Be well.

Photo from one year ago today, April 28, 2017:
The workaround for grabbing last year’s photo is not working around again due to the poor signal on the ship.  Today’s a sea day when everyone is online. We’ll post the missing photos once we move to a new location.  Thanks for your patience.

Isle of Pines, New Caledonia…Planning a get-together with our readers while in Minnesota…Please RSVP by email…

The beginning of the miniature golf course on deck 12.

Our ship, Royal Caribbean Explorer of the Seas, has reached land after two and a half days at sea since leaving Sydney on April 22nd. We plan to embark on a tender boat for a 20 minutes ride to have an opportunity to browse the island and take some photos.

Thus far, all is going well as we thoroughly enjoy every moment aboard the ship, meeting more and more wonderful people, engaging in lively conversations while sharing endless stories of travel and life.

A small uninhabited island off the coast of New Caledonia.

Many passengers aboard the ship are from other parts of the world besides Australia and are of varying ages.  We received the following information from the Diamond Club concierge, where we’re seated at this time. See this information below:

Passenger stats
Australia:  1889
US:            830
Canada:     147
UK:            103
NZ:             81
Germany:    44
Brazil:         10
Ireland:       10
Other:         92
Total passengers: 3186
Diamond Club & above: 880

Ages of Passengers
22 – 30:         75
31 – 40:         89
41-50:          151
51-65:        1162
66-75:        1311
75 and over: 305

The basketball play area on deck 12.

Last night we had another engaging evening in the Sapphire Dining room while half of our table of 12 became engrossed in a discussion about politics. Not precipitated by either of us, Tom was excited and animated to participate in discussing world affairs with a few other politically-minded individuals at our table. He was in his element.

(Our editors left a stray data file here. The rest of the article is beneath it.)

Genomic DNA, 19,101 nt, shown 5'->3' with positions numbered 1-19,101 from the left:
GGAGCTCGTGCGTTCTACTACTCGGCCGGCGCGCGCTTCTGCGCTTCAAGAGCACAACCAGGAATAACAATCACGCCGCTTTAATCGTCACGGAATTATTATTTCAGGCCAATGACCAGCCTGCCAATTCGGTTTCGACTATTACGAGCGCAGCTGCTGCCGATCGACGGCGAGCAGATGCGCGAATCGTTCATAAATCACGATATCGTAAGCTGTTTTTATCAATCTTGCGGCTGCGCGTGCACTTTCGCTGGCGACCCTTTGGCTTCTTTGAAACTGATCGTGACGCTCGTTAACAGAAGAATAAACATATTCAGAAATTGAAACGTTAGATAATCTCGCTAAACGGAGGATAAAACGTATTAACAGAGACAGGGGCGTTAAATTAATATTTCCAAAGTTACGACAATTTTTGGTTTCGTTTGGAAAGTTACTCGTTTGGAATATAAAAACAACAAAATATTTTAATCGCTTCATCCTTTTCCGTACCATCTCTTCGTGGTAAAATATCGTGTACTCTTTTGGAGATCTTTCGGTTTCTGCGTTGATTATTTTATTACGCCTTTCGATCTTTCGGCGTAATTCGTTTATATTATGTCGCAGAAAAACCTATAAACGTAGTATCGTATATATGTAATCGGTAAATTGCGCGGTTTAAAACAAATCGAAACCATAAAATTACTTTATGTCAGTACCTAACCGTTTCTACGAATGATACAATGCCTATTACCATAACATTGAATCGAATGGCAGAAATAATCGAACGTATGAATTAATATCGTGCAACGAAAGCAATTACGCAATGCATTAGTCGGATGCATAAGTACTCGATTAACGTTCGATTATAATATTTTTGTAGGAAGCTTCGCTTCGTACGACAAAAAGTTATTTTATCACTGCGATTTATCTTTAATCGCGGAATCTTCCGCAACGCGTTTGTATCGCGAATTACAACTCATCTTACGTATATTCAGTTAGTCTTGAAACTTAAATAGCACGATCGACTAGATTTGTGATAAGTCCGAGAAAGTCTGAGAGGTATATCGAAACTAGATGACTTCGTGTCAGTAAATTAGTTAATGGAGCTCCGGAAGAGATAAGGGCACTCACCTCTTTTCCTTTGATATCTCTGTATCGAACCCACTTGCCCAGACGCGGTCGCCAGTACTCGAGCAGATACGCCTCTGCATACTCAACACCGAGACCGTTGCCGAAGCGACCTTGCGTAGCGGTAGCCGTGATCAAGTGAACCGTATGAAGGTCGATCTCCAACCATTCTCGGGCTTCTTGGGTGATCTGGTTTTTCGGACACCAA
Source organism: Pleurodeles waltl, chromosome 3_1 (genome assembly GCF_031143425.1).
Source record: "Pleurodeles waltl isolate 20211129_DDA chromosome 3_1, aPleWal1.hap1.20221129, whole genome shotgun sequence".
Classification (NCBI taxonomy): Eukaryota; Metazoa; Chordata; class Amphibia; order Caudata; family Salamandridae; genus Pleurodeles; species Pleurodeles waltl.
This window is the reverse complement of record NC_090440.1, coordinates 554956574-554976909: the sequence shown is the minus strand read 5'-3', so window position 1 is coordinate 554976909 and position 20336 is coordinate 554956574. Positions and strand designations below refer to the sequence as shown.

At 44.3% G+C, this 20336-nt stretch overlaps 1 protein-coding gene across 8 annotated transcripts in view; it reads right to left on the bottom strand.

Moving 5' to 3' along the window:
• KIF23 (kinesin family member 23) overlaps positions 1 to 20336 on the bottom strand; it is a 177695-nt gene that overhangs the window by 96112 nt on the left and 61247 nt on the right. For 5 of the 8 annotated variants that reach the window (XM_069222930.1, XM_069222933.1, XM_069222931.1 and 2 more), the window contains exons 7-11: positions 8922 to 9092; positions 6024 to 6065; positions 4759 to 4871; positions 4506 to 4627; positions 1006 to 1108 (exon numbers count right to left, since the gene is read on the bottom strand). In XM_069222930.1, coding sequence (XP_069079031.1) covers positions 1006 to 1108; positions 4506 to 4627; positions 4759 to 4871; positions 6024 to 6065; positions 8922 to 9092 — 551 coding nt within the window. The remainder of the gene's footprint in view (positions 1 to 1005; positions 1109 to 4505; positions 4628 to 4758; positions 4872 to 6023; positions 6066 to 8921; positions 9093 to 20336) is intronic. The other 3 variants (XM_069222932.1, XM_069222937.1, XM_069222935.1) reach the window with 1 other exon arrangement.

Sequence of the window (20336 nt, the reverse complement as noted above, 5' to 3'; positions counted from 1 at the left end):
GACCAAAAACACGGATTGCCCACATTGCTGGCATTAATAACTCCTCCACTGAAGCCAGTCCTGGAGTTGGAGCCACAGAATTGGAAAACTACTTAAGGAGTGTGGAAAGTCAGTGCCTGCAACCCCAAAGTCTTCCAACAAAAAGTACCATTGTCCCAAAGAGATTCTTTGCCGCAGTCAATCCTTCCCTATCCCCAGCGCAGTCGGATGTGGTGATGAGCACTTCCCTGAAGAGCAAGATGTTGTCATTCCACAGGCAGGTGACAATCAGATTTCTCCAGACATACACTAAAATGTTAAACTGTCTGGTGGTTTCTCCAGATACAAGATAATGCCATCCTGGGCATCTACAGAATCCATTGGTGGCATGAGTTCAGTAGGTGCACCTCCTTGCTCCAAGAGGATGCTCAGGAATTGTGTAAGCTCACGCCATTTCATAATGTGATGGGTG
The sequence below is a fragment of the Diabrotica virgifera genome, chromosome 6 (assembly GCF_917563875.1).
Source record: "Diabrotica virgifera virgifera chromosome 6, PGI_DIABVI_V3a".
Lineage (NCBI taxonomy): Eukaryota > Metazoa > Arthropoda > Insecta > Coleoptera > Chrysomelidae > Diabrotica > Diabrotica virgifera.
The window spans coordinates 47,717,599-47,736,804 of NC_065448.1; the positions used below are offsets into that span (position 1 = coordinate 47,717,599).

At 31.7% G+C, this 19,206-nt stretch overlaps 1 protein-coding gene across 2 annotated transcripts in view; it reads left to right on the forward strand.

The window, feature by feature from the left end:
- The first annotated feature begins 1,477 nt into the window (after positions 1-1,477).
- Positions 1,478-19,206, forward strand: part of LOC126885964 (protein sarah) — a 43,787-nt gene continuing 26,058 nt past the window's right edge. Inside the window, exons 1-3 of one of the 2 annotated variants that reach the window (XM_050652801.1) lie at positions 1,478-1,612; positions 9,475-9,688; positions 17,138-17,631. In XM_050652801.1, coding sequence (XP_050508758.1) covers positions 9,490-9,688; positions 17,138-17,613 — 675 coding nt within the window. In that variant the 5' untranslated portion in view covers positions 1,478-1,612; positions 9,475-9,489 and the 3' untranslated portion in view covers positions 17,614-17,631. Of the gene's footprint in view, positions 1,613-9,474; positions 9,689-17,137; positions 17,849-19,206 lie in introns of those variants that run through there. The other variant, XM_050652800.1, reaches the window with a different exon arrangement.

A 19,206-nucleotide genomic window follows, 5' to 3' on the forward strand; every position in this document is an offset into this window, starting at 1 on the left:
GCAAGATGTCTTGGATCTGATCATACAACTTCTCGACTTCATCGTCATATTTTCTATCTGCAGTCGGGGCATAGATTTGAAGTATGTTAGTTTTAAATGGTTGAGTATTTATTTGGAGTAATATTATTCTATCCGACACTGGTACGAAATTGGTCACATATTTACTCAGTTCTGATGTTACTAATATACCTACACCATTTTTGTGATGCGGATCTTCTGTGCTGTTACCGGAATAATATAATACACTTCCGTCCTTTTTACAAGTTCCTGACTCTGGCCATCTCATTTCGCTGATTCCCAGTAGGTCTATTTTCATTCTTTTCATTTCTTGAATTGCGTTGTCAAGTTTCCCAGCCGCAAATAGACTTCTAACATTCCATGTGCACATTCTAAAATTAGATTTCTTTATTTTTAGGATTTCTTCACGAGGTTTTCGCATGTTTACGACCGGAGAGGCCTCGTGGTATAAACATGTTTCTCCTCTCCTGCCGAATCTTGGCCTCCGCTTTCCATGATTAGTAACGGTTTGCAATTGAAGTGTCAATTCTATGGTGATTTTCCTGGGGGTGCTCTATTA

Based on the fact that we prefer to keep our views under wraps in our posts, he was thrilled to be able to spew his opinions with other like-minded individuals.   I listened intently occasionally interjected a short blurb into the conversation. 

Another island in New Caledonia.

When the dining room was about to close, we wandered to the Palace Theatre to see a comedian performing a late-night “adult” show. Unfortunately, both of us dozed off during the show.  I awoke with a stiff neck and rattled Tom’s shoulder stating, “Let’s go to the cabin and get some sleep.” 

Off we went to our cabin for what proved to be a good night’s sleep. By 7:30 am, we were seated in the Sapphire Dining Room with two couples at a shared table for breakfast.

Rock climbing wall.

As for the upcoming date for our get-together in Minnesota, we’re shooting for Friday, June 9, 2017, from 6 to 9 pm.  We’ll get back to our readers with a location once we know how many people may be able to come. 

The location will be near Highways 394 and 494, located close to Minnetonka/Plymouth. The exact location will be posted over several days as the time approaches. 

Please email me if you’d like to attend at the link on our web page on the right side of each day’s homepage or by clicking here.

Today is ANZAC Day, a day of remembrance for lives lost in wars in Australia and New Zealand.  A presentation was conducted on the ship’s pool deck at 5:45 am.  We didn’t attend but later watched the event on TV. 

We’ll be back tomorrow with photos from our visit to Isle of Pines, New Caledonia.  Have a blissful day!

Based on the poor WiFi signal aboard the ship, it appears we won’t be able to post any “one year ago” photos until after we arrive in Vancouver on May 15th.   Thank you for your patience.